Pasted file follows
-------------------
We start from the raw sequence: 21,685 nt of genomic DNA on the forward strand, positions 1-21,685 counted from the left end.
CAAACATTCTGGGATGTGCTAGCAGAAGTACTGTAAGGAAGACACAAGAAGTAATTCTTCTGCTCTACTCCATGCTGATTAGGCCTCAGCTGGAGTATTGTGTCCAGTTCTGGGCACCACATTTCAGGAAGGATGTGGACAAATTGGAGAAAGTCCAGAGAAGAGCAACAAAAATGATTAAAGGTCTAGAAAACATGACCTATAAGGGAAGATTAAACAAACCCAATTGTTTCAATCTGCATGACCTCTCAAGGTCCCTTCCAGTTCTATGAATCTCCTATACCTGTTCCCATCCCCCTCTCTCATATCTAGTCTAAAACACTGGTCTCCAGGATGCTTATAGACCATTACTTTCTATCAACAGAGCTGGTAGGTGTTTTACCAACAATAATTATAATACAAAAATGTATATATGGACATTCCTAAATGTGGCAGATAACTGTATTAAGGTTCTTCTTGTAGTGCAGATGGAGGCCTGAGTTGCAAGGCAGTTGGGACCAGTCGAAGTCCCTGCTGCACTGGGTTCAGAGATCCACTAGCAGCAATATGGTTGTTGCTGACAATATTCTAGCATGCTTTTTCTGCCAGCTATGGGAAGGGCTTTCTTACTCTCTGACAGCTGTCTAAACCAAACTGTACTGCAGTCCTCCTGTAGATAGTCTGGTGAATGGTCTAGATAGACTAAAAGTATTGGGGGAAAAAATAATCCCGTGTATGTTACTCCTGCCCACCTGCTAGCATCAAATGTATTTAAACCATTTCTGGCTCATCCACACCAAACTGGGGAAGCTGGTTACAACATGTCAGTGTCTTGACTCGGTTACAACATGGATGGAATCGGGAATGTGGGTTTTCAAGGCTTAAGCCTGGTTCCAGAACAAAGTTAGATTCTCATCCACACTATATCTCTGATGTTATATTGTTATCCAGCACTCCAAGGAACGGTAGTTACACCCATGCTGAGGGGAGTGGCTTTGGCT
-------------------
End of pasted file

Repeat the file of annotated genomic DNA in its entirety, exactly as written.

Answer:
We start from the raw sequence: 21,685 nt of genomic DNA on the forward strand, positions 1-21,685 counted from the left end.
CAAACATTCTGGGATGTGCTAGCAGAAGTACTGTAAGGAAGACACAAGAAGTAATTCTTCTGCTCTACTCCATGCTGATTAGGCCTCAGCTGGAGTATTGTGTCCAGTTCTGGGCACCACATTTCAGGAAGGATGTGGACAAATTGGAGAAAGTCCAGAGAAGAGCAACAAAAATGATTAAAGGTCTAGAAAACATGACCTATAAGGGAAGATTAAACAAACCCAATTGTTTCAATCTGCATGACCTCTCAAGGTCCCTTCCAGTTCTATGAATCTCCTATACCTGTTCCCATCCCCCTCTCTCATATCTAGTCTAAAACACTGGTCTCCAGGATGCTTATAGACCATTACTTTCTATCAACAGAGCTGGTAGGTGTTTTACCAACAATAATTATAATACAAAAATGTATATATGGACATTCCTAAATGTGGCAGATAACTGTATTAAGGTTCTTCTTGTAGTGCAGATGGAGGCCTGAGTTGCAAGGCAGTTGGGACCAGTCGAAGTCCCTGCTGCACTGGGTTCAGAGATCCACTAGCAGCAATATGGTTGTTGCTGACAATATTCTAGCATGCTTTTTCTGCCAGCTATGGGAAGGGCTTTCTTACTCTCTGACAGCTGTCTAAACCAAACTGTACTGCAGTCCTCCTGTAGATAGTCTGGTGAATGGTCTAGATAGACTAAAAGTATTGGGGGAAAAAATAATCCCGTGTATGTTACTCCTGCCCACCTGCTAGCATCAAATGTATTTAAACCATTTCTGGCTCATCCACACCAAACTGGGGAAGCTGGTTACAACATGTCAGTGTCTTGACTCGGTTACAACATGGATGGAATCGGGAATGTGGGTTTTCAAGGCTTAAGCCTGGTTCCAGAACAAAGTTAGATTCTCATCCACACTATATCTCTGATGTTATATTGTTATCCAGCACTCCAAGGAACGGTAGTTACACCCATGCTGAGGGGAGTGGCTTTGGCT